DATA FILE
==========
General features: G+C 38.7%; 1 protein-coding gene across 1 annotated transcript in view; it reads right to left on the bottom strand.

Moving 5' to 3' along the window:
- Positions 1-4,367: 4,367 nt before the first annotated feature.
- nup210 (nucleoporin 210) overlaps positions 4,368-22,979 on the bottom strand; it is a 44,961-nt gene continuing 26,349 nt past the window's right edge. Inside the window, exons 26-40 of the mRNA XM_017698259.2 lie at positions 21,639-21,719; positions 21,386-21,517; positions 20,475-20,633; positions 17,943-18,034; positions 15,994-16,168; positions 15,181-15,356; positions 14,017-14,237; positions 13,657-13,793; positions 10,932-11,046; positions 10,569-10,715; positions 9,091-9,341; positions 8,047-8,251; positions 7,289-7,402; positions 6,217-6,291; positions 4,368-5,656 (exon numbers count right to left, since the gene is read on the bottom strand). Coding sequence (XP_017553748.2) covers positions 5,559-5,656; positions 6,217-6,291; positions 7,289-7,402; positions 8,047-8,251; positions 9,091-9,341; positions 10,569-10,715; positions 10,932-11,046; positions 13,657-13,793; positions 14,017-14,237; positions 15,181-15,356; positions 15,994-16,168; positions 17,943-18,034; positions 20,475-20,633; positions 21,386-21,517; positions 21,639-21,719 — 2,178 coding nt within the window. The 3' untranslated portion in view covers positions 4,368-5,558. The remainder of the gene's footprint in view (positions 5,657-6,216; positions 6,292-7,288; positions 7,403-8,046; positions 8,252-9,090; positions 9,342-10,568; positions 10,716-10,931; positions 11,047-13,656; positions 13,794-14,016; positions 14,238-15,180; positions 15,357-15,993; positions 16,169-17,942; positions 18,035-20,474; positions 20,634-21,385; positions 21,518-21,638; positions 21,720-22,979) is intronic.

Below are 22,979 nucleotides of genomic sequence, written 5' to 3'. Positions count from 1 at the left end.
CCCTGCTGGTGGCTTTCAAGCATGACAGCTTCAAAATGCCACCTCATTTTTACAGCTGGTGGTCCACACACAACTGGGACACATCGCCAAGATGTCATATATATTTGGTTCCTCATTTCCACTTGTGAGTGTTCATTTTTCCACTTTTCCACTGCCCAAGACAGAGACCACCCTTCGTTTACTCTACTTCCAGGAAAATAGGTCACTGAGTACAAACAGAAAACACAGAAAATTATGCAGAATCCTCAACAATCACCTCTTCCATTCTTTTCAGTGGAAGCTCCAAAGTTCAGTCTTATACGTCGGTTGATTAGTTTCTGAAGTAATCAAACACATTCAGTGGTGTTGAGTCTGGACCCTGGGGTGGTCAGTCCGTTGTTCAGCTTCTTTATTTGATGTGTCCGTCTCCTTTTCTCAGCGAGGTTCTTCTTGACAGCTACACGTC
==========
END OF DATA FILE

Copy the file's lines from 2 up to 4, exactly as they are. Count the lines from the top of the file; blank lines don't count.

Moving 5' to 3' along the window:
- Positions 1-4,367: 4,367 nt before the first annotated feature.
- nup210 (nucleoporin 210) overlaps positions 4,368-22,979 on the bottom strand; it is a 44,961-nt gene continuing 26,349 nt past the window's right edge. Inside the window, exons 26-40 of the mRNA XM_017698259.2 lie at positions 21,639-21,719; positions 21,386-21,517; positions 20,475-20,633; positions 17,943-18,034; positions 15,994-16,168; positions 15,181-15,356; positions 14,017-14,237; positions 13,657-13,793; positions 10,932-11,046; positions 10,569-10,715; positions 9,091-9,341; positions 8,047-8,251; positions 7,289-7,402; positions 6,217-6,291; positions 4,368-5,656 (exon numbers count right to left, since the gene is read on the bottom strand). Coding sequence (XP_017553748.2) covers positions 5,559-5,656; positions 6,217-6,291; positions 7,289-7,402; positions 8,047-8,251; positions 9,091-9,341; positions 10,569-10,715; positions 10,932-11,046; positions 13,657-13,793; positions 14,017-14,237; positions 15,181-15,356; positions 15,994-16,168; positions 17,943-18,034; positions 20,475-20,633; positions 21,386-21,517; positions 21,639-21,719 — 2,178 coding nt within the window. The 3' untranslated portion in view covers positions 4,368-5,558. The remainder of the gene's footprint in view (positions 5,657-6,216; positions 6,292-7,288; positions 7,403-8,046; positions 8,252-9,090; positions 9,342-10,568; positions 10,716-10,931; positions 11,047-13,656; positions 13,794-14,016; positions 14,238-15,180; positions 15,357-15,993; positions 16,169-17,942; positions 18,035-20,474; positions 20,634-21,385; positions 21,518-21,638; positions 21,720-22,979) is intronic.